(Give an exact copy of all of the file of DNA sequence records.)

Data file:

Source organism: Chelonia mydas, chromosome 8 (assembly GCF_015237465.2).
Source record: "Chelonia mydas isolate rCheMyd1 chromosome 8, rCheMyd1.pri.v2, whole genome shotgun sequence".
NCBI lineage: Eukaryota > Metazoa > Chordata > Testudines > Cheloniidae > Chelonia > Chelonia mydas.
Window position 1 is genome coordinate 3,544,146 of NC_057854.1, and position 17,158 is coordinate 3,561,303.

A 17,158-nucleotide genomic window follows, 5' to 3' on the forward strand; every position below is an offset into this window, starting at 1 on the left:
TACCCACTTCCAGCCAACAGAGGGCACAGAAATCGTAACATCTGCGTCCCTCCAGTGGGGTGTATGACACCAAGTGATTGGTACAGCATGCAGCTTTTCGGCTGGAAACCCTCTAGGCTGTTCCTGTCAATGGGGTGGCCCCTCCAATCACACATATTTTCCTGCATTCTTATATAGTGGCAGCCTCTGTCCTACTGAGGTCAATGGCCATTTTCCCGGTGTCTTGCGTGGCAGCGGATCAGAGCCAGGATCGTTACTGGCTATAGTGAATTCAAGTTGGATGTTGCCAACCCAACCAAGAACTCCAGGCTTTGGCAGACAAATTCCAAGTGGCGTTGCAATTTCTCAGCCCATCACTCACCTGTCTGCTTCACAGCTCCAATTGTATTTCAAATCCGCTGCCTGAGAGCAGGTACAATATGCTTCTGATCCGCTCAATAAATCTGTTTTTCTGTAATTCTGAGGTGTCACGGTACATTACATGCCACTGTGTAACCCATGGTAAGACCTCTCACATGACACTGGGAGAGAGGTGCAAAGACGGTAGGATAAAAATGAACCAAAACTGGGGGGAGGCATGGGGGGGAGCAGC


Source organism: Chelonia mydas, chromosome 8 (assembly GCF_015237465.2).
Source record: "Chelonia mydas isolate rCheMyd1 chromosome 8, rCheMyd1.pri.v2, whole genome shotgun sequence".
NCBI lineage: Eukaryota > Metazoa > Chordata > Testudines > Cheloniidae > Chelonia > Chelonia mydas.
Window position 1 is genome coordinate 3,544,146 of NC_057854.1, and position 17,158 is coordinate 3,561,303.

A 17,158-nucleotide genomic window follows, 5' to 3' on the forward strand; every position below is an offset into this window, starting at 1 on the left:
TACCCACTTCCAGCCAACAGAGGGCACAGAAATCGTAACATCTGCGTCCCTCCAGTGGGGTGTATGACACCAAGTGATTGGTACAGCATGCAGCTTTTCGGCTGGAAACCCTCTAGGCTGTTCCTGTCAATGGGGTGGCCCCTCCAATCACACATATTTTCCTGCATTCTTATATAGTGGCAGCCTCTGTCCTACTGAGGTCAATGGCCATTTTCCCGGTGTCTTGCGTGGCAGCGGATCAGAGCCAGGATCGTTACTGGCTATAGTGAATTCAAGTTGGATGTTGCCAACCCAACCAAGAACTCCAGGCTTTGGCAGACAAATTCCAAGTGGCGTTGCAATTTCTCAGCCCATCACTCACCTGTCTGCTTCACAGCTCCAATTGTATTTCAAATCCGCTGCCTGAGAGCAGGTACAATATGCTTCTGATCCGCTCAATAAATCTGTTTTTCTGTAATTCTGAGGTGTCACGGTACATTACATGCCACTGTGTAACCCATGGTAAGACCTCTCACATGACACTGGGAGAGAGGTGCAAAGACGGTAGGATAAAAATGAACCAAAACTGGGGGGAGGCATGGGGGGGAGCAGC